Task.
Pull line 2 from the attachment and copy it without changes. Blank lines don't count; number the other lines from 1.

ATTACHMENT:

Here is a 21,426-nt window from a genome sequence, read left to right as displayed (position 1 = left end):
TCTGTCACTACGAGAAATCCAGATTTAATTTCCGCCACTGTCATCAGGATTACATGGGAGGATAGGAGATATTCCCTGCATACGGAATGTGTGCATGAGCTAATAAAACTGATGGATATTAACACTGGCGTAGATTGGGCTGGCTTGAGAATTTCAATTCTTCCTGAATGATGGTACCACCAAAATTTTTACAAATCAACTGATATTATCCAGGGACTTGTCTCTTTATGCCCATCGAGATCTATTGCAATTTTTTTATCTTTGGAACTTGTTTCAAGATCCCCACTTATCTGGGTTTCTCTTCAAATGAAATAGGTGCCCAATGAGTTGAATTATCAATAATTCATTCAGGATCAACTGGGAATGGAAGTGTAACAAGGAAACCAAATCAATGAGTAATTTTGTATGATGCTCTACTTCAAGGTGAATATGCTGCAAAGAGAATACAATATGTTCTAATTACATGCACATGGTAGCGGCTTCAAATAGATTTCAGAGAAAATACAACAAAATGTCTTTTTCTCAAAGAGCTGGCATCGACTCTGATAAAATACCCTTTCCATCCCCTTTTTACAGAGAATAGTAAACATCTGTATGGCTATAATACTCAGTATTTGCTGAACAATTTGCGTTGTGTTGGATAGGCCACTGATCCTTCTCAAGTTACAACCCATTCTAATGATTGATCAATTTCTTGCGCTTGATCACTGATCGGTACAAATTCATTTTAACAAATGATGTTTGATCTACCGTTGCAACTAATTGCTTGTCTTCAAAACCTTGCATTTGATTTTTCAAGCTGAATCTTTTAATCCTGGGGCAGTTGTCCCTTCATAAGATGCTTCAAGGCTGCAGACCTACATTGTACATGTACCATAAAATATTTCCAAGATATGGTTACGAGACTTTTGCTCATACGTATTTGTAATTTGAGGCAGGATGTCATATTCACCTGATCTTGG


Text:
TCTGTCACTACGAGAAATCCAGATTTAATTTCCGCCACTGTCATCAGGATTACATGGGAGGATAGGAGATATTCCCTGCATACGGAATGTGTGCATGAGCTAATAAAACTGATGGATATTAACACTGGCGTAGATTGGGCTGGCTTGAGAATTTCAATTCTTCCTGAATGATGGTACCACCAAAATTTTTACAAATCAACTGATATTATCCAGGGACTTGTCTCTTTATGCCCATCGAGATCTATTGCAATTTTTTTATCTTTGGAACTTGTTTCAAGATCCCCACTTATCTGGGTTTCTCTTCAAATGAAATAGGTGCCCAATGAGTTGAATTATCAATAATTCATTCAGGATCAACTGGGAATGGAAGTGTAACAAGGAAACCAAATCAATGAGTAATTTTGTATGATGCTCTACTTCAAGGTGAATATGCTGCAAAGAGAATACAATATGTTCTAATTACATGCACATGGTAGCGGCTTCAAATAGATTTCAGAGAAAATACAACAAAATGTCTTTTTCTCAAAGAGCTGGCATCGACTCTGATAAAATACCCTTTCCATCCCCTTTTTACAGAGAATAGTAAACATCTGTATGGCTATAATACTCAGTATTTGCTGAACAATTTGCGTTGTGTTGGATAGGCCACTGATCCTTCTCAAGTTACAACCCATTCTAATGATTGATCAATTTCTTGCGCTTGATCACTGATCGGTACAAATTCATTTTAACAAATGATGTTTGATCTACCGTTGCAACTAATTGCTTGTCTTCAAAACCTTGCATTTGATTTTTCAAGCTGAATCTTTTAATCCTGGGGCAGTTGTCCCTTCATAAGATGCTTCAAGGCTGCAGACCTACATTGTACATGTACCATAAAATATTTCCAAGATATGGTTACGAGACTTTTGCTCATACGTATTTGTAATTTGAGGCAGGATGTCATATTCACCTGATCTTGG